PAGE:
The Presidents Cup is a series of men's golf matches between a team representing the United States and an International Team representing the rest of the world minus Europe. Europe competes against the United States in a similar but considerably older event, the Ryder Cup.
|Location||2019: Black Rock, Victoria, Australia|
|Course(s)||2019: Royal Melbourne Golf Club|
|2019 Presidents Cup|
The Presidents Cup has been held biennially since 1994. Initially it was held in even-numbered years, with the Ryder Cup being held in odd numbered years. However, the cancellation of the 2001 Ryder Cup due to the September 11 attacks pushed both tournaments back a year, and the Presidents Cup was then held in odd-numbered years. It reverted to even-number years following the postponement of the 2020 Ryder Cup due to the COVID-19 pandemic. It is hosted alternately in the United States and in countries represented by the International Team.
The scoring system of the event is match play. The format is drawn from the Ryder Cup and consists of 12 players per side. Each team has a captain, usually a highly respected golf figure, who is responsible for choosing the pairs in the doubles events, which consist of both alternate shot and best ball formats (also known as "foursome" and "fourball" matches respectively). Each match, whether it be a doubles or singles match, is worth one point with a half-point awarded to each team in the event of a halved match.
There have been frequent small changes to the format, although the final day has always consisted of 12 singles matches. The contest was extended from three days to four in 2000. In 2015, there were nine foursome doubles matches, nine fourball doubles matches, and 12 singles matches. With a total of 30 points, a team needed to get 15.5 points to win the Cup.
|Year||Day 1||Day 2||Day 3||Day 4||Total|
|1994–1996||5 fourballs||5 foursomes||5 fourballs||5 foursomes||12 singles||–||32|
|1998||5 foursomes||5 fourballs||5 foursomes||5 fourballs||12 singles||–||32|
|2000||5 foursomes||5 fourballs||5 foursomes||5 fourballs||12 singles||32|
|2003||6 foursomes||5 fourballs||5 foursomes||6 fourballs||12 singles||34|
|2005–2011||6 foursomes||6 fourballs||5 foursomes||5 fourballs||12 singles||34|
|2013||6 fourballs||6 foursomes||5 fourballs||5 foursomes||12 singles||34|
|2015–2017||5 foursomes||5 fourballs||4 foursomes||4 fourballs||12 singles||30|
|2019||5 fourballs||5 foursomes||4 fourballs||4 foursomes||12 singles||30|
Until the 2005 event, prior to the start of the final day matches, the captains selected one player to play in a tie-breaker in the event of a tie at the end of the final match. Upon a tie, the captains would reveal the players who would play a sudden-death match to determine the winner. In 2003, however, the tiebreaker match ended after three holes because of darkness, and the captains, Gary Player and Jack Nicklaus, agreed that the Cup would be shared by both teams.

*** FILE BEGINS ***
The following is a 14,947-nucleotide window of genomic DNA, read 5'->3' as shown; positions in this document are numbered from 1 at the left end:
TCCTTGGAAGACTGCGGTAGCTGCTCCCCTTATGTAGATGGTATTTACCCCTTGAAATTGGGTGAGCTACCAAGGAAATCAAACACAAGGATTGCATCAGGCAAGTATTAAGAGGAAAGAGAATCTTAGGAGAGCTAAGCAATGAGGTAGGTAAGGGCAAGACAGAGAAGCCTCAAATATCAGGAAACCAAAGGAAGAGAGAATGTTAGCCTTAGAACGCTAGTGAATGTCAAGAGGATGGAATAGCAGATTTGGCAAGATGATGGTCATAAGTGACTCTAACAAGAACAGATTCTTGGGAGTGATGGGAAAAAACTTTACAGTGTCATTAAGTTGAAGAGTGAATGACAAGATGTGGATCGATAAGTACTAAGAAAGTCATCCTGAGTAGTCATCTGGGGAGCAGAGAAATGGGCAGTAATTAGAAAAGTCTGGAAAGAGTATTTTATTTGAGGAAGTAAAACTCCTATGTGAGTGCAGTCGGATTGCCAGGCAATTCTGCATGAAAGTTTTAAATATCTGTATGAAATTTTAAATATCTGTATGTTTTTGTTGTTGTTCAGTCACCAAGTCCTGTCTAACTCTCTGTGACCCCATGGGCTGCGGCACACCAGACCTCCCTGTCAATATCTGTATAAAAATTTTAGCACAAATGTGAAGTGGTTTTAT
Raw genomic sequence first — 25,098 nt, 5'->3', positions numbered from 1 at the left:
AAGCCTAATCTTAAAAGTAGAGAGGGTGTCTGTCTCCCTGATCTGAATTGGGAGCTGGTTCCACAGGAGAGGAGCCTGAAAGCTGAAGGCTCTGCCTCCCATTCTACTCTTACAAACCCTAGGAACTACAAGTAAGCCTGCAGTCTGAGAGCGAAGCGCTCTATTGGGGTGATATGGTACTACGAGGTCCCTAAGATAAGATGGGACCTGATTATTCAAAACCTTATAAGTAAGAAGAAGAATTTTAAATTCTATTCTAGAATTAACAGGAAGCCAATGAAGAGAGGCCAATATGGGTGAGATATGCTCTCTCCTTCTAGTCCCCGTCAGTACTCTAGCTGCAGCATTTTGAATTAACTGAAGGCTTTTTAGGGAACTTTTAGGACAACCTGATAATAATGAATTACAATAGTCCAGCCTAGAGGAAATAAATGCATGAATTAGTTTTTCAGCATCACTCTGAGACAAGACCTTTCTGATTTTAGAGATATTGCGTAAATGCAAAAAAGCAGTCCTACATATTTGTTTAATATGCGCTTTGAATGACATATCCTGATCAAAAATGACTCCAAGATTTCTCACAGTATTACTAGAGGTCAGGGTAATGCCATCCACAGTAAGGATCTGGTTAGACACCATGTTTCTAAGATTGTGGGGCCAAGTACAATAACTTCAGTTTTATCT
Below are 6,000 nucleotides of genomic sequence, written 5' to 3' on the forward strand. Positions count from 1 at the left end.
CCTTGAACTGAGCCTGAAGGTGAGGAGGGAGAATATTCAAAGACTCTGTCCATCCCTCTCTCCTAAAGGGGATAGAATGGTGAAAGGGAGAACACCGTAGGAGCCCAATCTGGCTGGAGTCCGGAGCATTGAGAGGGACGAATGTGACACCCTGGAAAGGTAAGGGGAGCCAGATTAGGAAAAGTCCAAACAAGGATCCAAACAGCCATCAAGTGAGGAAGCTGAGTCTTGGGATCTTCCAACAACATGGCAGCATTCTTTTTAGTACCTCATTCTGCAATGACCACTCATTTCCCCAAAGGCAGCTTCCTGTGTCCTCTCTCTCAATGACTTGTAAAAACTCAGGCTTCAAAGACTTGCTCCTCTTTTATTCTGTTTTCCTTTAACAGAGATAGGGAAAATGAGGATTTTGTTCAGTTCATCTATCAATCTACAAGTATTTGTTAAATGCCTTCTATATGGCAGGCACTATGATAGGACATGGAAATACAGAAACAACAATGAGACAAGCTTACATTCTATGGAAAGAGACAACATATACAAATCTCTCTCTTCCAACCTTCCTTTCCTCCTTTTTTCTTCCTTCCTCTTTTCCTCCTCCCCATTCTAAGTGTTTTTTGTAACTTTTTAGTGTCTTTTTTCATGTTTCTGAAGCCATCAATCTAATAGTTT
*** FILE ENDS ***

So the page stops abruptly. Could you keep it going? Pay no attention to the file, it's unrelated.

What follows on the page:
From 2005 to 2013, singles matches ending level at the end of the regulation 18 holes were to be extended to extra holes until the match was won outright. All singles matches would continue in this format until one team reaches the required point total to win the Presidents Cup. Remaining singles matches were only to be played to the regulation 18 holes and could be halved. Although this rule was in force for five Presidents Cup contests, no matches actually went beyond 18 holes.
The event was created and is organized by the PGA Tour.
Each contest has an Honorary Chairman.
There is no prize money awarded at the Presidents Cup. The net proceeds are distributed to charities nominated by the players, captains, and captains' assistants. The first ten Presidents Cups raised over US$32 million for charities around the world.
Of the 13 matches, the United States team has won 11, the International Team has won 1, with 1 match tied.
- Most appearances on a team: 12
° Phil Mickelson (USA), 1994–2017
- Most points: 32½
° Phil Mickelson (USA) (26–16–13 record)
- Most singles points won: 7
° Tiger Woods (USA) (7–2–0 record)
- Most foursome points won: 14
° Phil Mickelson (USA) (12–6–4 record)
- Most fourball points won: 13
° Phil Mickelson (USA) (10–5–6 record)
- Most points in a single contest: 5
° Mark O'Meara (USA) 1996
° Shigeki Maruyama (Int) 1998
° Tiger Woods (USA) 2009
° Jim Furyk (USA) 2011
° Branden Grace (Int) 2015
- Youngest player: 18 years, 21 days
° Ryo Ishikawa (Int) 2009
- Oldest player: 49 years, 353 days
° Jay Haas (USA) 2003
- Haggar, Jeff (September 30, 2013). "History of Presidents Cup TV coverage (1994-present)". Classic TV Sports.
- Porter, Kyle (July 8, 2020). "Ryder Cup at Whistling Straits postponed to 2021, Presidents Cup to 2022 amid coronavirus pandemic". CBS Sports. Retrieved July 8, 2020.
- Brennan, Christine (November 23, 2003). "Els-Woods playoff unable to settle Presidents Cup". USA Today. Retrieved November 19, 2011.
- "The Presidents Cup – Format". Archived from the original on September 26, 2013. Retrieved August 21, 2013.
- Shedloski, Dave. "Presidents Cup primer". PGA Tour. Archived from the original on June 22, 2011. Retrieved August 21, 2013.
- "The Presidents Cup Charity". PGA Tour. December 12, 2014.
- "Quail Hollow to host 2021 Presidents Cup". PGA Tour. February 25, 2015. Retrieved February 25, 2015.
- "Royal Montreal Golf Club to host 2024 Presidents Cup". Sportsnet. August 10, 2020. Retrieved August 10, 2020.
- "TPC Harding Park to host three big events". PGA Tour. July 2, 2014.
- Presidents Cup Record Book
- Matchup for the ages? Perry at 49, Ishikawa at 18